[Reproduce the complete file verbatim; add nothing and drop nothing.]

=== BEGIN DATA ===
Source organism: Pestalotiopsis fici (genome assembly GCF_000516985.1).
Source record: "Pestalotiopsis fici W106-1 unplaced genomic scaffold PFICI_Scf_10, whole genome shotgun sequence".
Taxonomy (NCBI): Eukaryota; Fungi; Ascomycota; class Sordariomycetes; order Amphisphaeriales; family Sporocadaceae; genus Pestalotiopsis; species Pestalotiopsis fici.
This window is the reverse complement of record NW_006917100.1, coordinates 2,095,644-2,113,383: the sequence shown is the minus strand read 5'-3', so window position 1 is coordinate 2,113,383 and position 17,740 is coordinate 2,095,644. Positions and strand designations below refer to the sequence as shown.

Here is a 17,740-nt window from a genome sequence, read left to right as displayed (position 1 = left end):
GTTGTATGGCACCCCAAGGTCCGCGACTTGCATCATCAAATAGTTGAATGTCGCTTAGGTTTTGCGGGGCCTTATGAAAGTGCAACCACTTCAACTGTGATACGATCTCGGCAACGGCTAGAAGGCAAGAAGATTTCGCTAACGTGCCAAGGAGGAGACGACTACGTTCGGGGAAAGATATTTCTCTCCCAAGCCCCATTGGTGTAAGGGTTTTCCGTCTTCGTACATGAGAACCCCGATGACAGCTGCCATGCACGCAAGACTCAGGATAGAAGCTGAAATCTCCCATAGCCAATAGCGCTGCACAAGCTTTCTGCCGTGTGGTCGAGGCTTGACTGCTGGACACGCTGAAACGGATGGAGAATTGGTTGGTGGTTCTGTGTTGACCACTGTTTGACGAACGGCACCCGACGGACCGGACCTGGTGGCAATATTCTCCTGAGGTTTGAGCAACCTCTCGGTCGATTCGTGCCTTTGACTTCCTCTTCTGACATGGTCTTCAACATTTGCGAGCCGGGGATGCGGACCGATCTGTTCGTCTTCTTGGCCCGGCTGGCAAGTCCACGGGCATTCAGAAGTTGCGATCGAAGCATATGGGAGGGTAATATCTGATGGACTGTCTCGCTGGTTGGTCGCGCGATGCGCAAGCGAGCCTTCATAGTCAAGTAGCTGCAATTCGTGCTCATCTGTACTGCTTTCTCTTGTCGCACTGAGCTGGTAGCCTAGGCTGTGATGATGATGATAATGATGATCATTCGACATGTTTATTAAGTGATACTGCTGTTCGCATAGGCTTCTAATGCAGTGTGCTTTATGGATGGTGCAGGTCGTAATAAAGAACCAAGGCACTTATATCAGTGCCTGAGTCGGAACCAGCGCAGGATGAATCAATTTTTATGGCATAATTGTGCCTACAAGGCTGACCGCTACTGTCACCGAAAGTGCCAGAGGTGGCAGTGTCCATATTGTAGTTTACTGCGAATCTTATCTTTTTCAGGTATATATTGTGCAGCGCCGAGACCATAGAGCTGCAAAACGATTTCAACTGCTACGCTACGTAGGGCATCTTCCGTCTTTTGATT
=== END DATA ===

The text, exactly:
Source organism: Pestalotiopsis fici (genome assembly GCF_000516985.1).
Source record: "Pestalotiopsis fici W106-1 unplaced genomic scaffold PFICI_Scf_10, whole genome shotgun sequence".
Taxonomy (NCBI): Eukaryota; Fungi; Ascomycota; class Sordariomycetes; order Amphisphaeriales; family Sporocadaceae; genus Pestalotiopsis; species Pestalotiopsis fici.
This window is the reverse complement of record NW_006917100.1, coordinates 2,095,644-2,113,383: the sequence shown is the minus strand read 5'-3', so window position 1 is coordinate 2,113,383 and position 17,740 is coordinate 2,095,644. Positions and strand designations below refer to the sequence as shown.

Here is a 17,740-nt window from a genome sequence, read left to right as displayed (position 1 = left end):
GTTGTATGGCACCCCAAGGTCCGCGACTTGCATCATCAAATAGTTGAATGTCGCTTAGGTTTTGCGGGGCCTTATGAAAGTGCAACCACTTCAACTGTGATACGATCTCGGCAACGGCTAGAAGGCAAGAAGATTTCGCTAACGTGCCAAGGAGGAGACGACTACGTTCGGGGAAAGATATTTCTCTCCCAAGCCCCATTGGTGTAAGGGTTTTCCGTCTTCGTACATGAGAACCCCGATGACAGCTGCCATGCACGCAAGACTCAGGATAGAAGCTGAAATCTCCCATAGCCAATAGCGCTGCACAAGCTTTCTGCCGTGTGGTCGAGGCTTGACTGCTGGACACGCTGAAACGGATGGAGAATTGGTTGGTGGTTCTGTGTTGACCACTGTTTGACGAACGGCACCCGACGGACCGGACCTGGTGGCAATATTCTCCTGAGGTTTGAGCAACCTCTCGGTCGATTCGTGCCTTTGACTTCCTCTTCTGACATGGTCTTCAACATTTGCGAGCCGGGGATGCGGACCGATCTGTTCGTCTTCTTGGCCCGGCTGGCAAGTCCACGGGCATTCAGAAGTTGCGATCGAAGCATATGGGAGGGTAATATCTGATGGACTGTCTCGCTGGTTGGTCGCGCGATGCGCAAGCGAGCCTTCATAGTCAAGTAGCTGCAATTCGTGCTCATCTGTACTGCTTTCTCTTGTCGCACTGAGCTGGTAGCCTAGGCTGTGATGATGATGATAATGATGATCATTCGACATGTTTATTAAGTGATACTGCTGTTCGCATAGGCTTCTAATGCAGTGTGCTTTATGGATGGTGCAGGTCGTAATAAAGAACCAAGGCACTTATATCAGTGCCTGAGTCGGAACCAGCGCAGGATGAATCAATTTTTATGGCATAATTGTGCCTACAAGGCTGACCGCTACTGTCACCGAAAGTGCCAGAGGTGGCAGTGTCCATATTGTAGTTTACTGCGAATCTTATCTTTTTCAGGTATATATTGTGCAGCGCCGAGACCATAGAGCTGCAAAACGATTTCAACTGCTACGCTACGTAGGGCATCTTCCGTCTTTTGATT